September 2015

The US economy grew faster than previously thought by 3.9% in the second quarter of the year, exceeding economists’ expectations. New estimate fuels expectations the Federal Reserve will raise interest rates in 2015…

Powered by Guardian.co.uk

 

Government data suggested the world’s biggest economy grew at an annual pace of 3.9% between April and June, exceeding economists’ expectations for the GDP estimate to stay unchanged at 3.7%. It marked an even stronger bounceback from the sluggish 0.6% growth recorded in the opening months of 2015 when an especially harsh winter hit economic activity.

The report followed comments on Thursday from the head of the US central bank, Janet Yellen, who said she could start raising borrowing costs from their record low “later this year”.

US GDP

The dollar strengthened against other currencies and US stock markets rallied after the upward revision to GDP, which the Commerce Department said was largely driven by consumer spending being stronger than previously thought.

Economists said the figures left the door open for the US central bank to raise interest rates from their current record low of close to zero at policy meetings in October or December.

“Yellen has confirmed a hike can still occur in 2015, so speculation over a December move is currently rife in the market – with short-term dollar bulls hoping for an October move,” said Alex Lydall, senior trader at foreign exchange business Foenix Partners.

“With the exception of inflation, economic indicators are still solid for the domestic economy in the US, so the pertinent question remains: will the Fed risk looking irresponsible and delay rate hikes into 2016, or will they take the plunge this year, with perhaps a more cautious hike than the expected 0.25%? The jury is still out.”

The Federal Reserve held off raising borrowing costs at its policy meeting last week as it cited volatility in the global economy. But Yellen indicated in a speech on Thursday this week that there was a still a good chance the first hike for almost a decade could come before the year is out. She said US economic prospects “generally appear solid” and it was best not to wait too long to tighten policy, which has been ultra-loose since the global financial crisis.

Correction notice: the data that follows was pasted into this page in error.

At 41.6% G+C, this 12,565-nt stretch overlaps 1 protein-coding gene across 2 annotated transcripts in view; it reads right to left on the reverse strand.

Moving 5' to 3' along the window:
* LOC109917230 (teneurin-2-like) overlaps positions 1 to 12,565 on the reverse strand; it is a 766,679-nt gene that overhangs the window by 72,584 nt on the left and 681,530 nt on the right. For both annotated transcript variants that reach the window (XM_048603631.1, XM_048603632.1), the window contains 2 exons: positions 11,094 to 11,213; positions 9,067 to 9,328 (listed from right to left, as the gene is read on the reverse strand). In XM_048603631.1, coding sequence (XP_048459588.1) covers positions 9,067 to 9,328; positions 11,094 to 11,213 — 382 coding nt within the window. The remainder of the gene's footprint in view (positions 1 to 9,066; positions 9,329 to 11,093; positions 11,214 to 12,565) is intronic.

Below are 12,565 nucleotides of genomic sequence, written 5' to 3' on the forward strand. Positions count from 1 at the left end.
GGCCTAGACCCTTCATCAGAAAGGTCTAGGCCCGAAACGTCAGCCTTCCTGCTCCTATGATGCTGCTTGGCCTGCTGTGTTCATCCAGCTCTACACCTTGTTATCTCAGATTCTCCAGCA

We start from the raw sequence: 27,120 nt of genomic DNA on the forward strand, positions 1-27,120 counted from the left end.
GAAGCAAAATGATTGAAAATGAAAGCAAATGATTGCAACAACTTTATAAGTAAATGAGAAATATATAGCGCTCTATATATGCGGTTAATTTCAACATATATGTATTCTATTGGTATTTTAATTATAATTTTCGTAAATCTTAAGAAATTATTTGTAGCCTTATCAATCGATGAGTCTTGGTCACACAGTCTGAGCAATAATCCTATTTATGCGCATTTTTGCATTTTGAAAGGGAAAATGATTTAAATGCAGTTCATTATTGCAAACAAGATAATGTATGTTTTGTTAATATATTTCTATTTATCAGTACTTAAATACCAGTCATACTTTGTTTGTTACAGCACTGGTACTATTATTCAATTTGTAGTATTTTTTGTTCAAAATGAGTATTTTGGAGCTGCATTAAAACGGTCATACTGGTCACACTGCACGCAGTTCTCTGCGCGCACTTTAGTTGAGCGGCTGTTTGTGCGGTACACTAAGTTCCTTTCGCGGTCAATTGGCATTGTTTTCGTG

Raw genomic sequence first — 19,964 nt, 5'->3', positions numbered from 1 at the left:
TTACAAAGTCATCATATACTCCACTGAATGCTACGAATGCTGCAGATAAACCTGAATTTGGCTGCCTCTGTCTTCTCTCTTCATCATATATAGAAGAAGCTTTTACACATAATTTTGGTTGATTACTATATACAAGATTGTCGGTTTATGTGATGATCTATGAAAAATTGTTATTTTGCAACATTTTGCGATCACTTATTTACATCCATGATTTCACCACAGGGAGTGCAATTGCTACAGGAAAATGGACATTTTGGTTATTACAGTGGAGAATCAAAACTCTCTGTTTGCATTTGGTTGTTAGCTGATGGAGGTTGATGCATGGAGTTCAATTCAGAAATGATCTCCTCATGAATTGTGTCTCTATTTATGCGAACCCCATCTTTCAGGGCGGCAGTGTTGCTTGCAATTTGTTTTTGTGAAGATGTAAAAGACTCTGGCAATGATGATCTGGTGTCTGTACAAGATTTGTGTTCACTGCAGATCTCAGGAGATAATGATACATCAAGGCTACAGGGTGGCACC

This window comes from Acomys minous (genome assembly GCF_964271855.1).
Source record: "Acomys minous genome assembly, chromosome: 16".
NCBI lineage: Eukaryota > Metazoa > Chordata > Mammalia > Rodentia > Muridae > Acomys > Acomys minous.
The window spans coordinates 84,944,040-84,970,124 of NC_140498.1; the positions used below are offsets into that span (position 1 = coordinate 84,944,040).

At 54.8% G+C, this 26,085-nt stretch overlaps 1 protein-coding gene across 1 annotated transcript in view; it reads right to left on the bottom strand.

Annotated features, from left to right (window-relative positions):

However, some experts noted that GDP figures did not give the most up-to-date picture of the economy’s performance and that more timely economic indicators painted a gloomier picture.

The revision had “little bearing on US policy”, said Chris Williamson, chief economist at economic data company Markit, which tracks business activity in the US and other economies.

“It does little to change the story that the economy rebounded strongly in the spring after the weak patch seen earlier in the year. More important are the forward-looking indicators, which include a number of red flag warnings that growth is slowing amid headwinds of the strong dollar, slumping oil prices, financial market volatility and emerging market jitters,” he added.

“The more up-to-date survey data play into the hands of dovish policymakers and will reduce the odds of interest rates rising any time soon.”

guardian.co.uk © Guardian News & Media Limited 2010

Published via the Guardian News Feed plugin for WordPress.


USA 

Alexis Tsipras and his party have returned to power with a mandate to govern Greece and implement the bailout deal. Syriza officials said the party would seek to form a stable government immediately with the aim of maintaining confidence in the country…

Powered by Guardian.co.uk

 

How well did Syriza and Alexis Tsipras do?